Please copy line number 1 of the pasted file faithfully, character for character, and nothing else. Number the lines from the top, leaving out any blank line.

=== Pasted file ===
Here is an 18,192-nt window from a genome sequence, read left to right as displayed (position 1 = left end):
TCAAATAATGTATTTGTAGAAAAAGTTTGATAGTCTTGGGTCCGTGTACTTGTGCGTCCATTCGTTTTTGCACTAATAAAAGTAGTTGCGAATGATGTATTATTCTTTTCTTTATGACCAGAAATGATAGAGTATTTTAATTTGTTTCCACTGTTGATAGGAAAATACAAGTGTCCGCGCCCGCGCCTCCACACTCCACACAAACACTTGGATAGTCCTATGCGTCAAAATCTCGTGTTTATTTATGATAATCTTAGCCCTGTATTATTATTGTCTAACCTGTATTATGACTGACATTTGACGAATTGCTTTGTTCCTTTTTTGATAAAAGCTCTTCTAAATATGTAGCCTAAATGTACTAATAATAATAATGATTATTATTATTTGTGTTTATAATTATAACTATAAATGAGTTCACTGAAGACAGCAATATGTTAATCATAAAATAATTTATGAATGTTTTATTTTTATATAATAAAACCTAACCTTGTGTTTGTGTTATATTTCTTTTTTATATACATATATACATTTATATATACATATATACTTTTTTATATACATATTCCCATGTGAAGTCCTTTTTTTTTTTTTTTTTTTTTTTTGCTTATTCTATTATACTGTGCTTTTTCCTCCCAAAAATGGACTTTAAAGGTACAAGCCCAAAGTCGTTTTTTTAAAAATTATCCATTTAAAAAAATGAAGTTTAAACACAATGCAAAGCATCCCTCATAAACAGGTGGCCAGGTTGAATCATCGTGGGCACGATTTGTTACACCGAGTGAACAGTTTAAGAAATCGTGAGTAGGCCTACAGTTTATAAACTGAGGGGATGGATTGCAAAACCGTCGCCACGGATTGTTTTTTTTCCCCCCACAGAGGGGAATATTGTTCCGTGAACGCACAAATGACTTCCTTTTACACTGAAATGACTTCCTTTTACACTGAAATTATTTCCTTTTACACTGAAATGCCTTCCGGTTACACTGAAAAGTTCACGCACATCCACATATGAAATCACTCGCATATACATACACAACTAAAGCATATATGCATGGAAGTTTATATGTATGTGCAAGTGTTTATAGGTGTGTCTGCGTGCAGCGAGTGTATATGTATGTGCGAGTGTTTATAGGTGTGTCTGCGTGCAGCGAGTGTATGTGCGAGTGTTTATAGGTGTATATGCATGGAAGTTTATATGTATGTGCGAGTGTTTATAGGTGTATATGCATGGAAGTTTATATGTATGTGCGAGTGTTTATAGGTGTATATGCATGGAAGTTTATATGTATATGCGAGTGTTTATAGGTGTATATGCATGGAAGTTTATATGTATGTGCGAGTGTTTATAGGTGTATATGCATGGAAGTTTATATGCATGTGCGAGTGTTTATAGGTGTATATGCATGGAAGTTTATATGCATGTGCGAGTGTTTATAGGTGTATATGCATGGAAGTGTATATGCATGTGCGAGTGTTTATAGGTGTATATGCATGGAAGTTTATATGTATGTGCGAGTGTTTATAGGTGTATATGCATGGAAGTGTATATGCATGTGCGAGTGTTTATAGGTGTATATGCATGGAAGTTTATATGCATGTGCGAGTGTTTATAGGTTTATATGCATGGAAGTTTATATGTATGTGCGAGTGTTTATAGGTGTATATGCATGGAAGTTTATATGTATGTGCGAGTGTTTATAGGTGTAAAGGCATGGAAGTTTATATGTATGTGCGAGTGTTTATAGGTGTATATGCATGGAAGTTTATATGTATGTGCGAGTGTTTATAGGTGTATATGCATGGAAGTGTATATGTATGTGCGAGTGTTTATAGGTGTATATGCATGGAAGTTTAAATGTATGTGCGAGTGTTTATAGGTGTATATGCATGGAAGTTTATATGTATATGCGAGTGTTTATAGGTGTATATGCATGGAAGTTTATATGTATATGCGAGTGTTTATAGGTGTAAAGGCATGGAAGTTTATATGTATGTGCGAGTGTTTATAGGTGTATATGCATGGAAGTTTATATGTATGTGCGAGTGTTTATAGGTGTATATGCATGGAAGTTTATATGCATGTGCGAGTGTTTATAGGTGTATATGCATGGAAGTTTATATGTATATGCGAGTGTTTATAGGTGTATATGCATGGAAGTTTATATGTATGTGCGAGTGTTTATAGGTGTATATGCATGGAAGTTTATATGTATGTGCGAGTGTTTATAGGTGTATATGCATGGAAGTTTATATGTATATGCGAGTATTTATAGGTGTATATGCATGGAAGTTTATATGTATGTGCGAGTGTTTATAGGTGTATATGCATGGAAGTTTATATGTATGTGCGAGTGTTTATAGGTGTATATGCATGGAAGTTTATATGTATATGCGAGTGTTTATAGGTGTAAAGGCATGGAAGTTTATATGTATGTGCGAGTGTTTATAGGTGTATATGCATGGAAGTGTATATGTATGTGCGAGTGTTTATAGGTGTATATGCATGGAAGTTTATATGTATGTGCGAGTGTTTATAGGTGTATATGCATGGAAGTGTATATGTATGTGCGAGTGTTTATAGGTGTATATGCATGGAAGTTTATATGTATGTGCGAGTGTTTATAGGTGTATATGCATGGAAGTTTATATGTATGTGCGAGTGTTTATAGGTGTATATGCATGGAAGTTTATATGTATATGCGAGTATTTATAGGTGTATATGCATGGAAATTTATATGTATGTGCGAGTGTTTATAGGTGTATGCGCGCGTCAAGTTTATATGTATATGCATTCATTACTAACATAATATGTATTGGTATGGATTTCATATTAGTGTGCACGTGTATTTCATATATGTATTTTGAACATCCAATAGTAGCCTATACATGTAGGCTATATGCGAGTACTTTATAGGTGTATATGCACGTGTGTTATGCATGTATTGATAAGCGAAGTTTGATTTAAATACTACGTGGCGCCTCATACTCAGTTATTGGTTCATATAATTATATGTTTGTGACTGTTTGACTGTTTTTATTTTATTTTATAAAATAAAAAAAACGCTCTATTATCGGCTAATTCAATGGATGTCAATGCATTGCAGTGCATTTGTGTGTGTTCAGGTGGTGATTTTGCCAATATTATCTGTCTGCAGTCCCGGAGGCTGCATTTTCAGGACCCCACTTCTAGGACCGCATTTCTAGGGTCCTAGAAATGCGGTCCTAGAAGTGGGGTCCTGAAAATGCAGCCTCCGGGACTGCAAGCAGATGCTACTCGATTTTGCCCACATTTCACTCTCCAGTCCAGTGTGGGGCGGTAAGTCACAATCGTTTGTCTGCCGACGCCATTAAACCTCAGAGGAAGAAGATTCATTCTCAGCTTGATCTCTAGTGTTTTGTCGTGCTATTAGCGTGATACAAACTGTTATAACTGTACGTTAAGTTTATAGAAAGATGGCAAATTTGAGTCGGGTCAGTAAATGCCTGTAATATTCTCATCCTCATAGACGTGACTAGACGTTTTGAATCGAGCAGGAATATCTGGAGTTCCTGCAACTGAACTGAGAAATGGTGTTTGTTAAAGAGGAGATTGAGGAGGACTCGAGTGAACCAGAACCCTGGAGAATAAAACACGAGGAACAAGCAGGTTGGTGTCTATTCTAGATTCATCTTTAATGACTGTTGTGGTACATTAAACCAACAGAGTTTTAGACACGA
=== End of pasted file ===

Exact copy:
Here is an 18,192-nt window from a genome sequence, read left to right as displayed (position 1 = left end):